[ex: clandestine-tropic moth, cornella lesioglauca]
Past water lily, feathered mint, transparent
burning prairie— You can come close,
so close to the fire as if to touch, as if any
particle of heat could unloose your rosy
girdle or your dun-legged cloud.
From your trysts in the clandestine
tropics, your unclear early capers,
you rest among the separated cabbages:
boreal head cinnabar, and spring-streaked.
Your capes are jet, are forest-scalloped
and splotched with thought and shagbark.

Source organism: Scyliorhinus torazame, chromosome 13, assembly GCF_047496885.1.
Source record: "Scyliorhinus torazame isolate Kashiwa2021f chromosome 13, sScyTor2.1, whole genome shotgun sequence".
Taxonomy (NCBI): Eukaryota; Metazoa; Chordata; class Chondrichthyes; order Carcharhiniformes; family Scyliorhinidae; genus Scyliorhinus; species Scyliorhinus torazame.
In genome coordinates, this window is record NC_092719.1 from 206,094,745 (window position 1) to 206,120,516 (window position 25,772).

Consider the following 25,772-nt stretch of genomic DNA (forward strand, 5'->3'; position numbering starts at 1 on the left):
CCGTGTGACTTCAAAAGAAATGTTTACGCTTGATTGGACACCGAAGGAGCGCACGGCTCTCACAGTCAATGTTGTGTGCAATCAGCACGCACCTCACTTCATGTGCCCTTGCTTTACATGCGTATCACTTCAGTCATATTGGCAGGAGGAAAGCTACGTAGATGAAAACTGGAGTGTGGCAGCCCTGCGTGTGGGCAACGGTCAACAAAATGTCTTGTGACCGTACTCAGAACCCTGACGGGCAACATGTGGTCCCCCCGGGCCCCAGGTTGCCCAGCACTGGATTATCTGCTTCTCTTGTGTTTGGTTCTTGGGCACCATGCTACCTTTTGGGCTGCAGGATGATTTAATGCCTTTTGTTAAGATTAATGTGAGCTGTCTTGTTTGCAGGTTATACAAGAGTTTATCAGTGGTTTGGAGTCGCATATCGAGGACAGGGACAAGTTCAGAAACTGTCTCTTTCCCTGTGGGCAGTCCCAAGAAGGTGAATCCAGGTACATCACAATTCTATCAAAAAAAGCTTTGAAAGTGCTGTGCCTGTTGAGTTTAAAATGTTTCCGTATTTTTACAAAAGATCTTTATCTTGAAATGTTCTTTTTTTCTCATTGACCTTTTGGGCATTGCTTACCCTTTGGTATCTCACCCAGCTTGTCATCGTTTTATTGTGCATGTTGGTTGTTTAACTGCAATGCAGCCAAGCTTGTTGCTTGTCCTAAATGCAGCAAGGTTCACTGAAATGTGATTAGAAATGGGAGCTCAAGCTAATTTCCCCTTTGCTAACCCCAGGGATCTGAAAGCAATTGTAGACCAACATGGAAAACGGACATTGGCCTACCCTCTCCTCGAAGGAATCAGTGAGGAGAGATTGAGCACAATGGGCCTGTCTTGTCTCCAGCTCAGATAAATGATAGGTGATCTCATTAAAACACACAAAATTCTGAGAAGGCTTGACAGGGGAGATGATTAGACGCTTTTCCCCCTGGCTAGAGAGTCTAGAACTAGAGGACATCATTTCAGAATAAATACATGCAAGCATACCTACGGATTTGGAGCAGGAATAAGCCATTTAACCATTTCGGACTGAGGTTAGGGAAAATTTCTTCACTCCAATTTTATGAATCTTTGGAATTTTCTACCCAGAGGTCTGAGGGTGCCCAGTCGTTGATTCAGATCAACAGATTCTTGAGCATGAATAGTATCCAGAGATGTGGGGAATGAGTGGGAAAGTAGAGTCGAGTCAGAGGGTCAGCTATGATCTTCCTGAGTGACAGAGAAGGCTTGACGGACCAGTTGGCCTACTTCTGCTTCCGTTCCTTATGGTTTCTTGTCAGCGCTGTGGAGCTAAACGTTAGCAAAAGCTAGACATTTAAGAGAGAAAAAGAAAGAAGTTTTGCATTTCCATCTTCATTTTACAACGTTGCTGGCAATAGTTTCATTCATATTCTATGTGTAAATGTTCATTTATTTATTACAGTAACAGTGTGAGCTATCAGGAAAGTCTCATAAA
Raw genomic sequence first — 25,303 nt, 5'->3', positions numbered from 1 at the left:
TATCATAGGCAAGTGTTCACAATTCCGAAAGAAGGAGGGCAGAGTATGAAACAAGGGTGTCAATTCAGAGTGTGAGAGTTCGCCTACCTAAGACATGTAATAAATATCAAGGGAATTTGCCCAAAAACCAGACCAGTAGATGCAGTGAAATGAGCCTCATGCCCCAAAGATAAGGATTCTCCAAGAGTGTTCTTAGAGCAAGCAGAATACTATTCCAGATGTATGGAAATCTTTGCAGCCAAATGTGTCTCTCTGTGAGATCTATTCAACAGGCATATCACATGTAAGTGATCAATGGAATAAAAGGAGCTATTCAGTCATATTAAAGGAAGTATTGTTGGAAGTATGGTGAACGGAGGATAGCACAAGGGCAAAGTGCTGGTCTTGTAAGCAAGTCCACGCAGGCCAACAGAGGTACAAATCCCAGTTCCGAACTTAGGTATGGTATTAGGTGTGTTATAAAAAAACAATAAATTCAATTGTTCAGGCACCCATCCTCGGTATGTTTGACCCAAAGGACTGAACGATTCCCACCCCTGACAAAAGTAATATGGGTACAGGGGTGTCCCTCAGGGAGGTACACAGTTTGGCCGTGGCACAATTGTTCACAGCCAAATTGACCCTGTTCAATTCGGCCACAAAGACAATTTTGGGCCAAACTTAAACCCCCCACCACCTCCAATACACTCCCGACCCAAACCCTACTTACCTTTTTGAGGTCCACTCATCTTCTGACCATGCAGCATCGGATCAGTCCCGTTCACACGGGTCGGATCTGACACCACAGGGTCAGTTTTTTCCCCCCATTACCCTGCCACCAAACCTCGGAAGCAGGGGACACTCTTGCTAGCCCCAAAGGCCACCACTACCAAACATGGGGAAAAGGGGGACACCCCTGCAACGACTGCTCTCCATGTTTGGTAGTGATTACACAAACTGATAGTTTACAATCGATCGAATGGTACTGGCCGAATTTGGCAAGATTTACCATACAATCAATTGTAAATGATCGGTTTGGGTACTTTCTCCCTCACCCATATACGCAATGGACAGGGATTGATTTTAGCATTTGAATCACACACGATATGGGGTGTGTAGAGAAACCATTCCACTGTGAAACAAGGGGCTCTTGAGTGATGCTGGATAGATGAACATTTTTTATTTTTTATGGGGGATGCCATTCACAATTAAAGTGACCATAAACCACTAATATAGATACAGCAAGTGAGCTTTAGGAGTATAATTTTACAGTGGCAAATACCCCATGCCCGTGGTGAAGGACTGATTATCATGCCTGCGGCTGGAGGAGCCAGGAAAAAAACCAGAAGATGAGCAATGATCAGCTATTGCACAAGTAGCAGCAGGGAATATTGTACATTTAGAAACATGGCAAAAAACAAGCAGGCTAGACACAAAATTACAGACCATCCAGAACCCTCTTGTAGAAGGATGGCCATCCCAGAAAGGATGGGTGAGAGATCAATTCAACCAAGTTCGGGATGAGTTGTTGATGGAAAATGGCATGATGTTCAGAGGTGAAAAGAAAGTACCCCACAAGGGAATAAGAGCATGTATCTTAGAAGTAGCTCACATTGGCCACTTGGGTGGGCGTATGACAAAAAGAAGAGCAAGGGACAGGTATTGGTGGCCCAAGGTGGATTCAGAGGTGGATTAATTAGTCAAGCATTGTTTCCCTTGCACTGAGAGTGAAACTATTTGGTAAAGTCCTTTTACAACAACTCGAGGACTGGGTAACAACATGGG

Even the noxious, stump-humming toadflax
would welcome your company. Agreeable
among catkin soybean, sleepy magpie
next to cup fruitworm: until recently
we had no other names for your morbid dots,
your funerary plummets, your nocturnal
wainscoting. But we’ve been given
the keys to an endless codex, its pages furred
and tented, breathing and glowing in the dark.
Inspired by Katie Rose Pipkin and Loren Schmidt, and their @mothgenerator at Twitter
In response to How to Make a Moth and Moth Generator at Twitter (Katie Rose Pipkin and Loren Schmidt).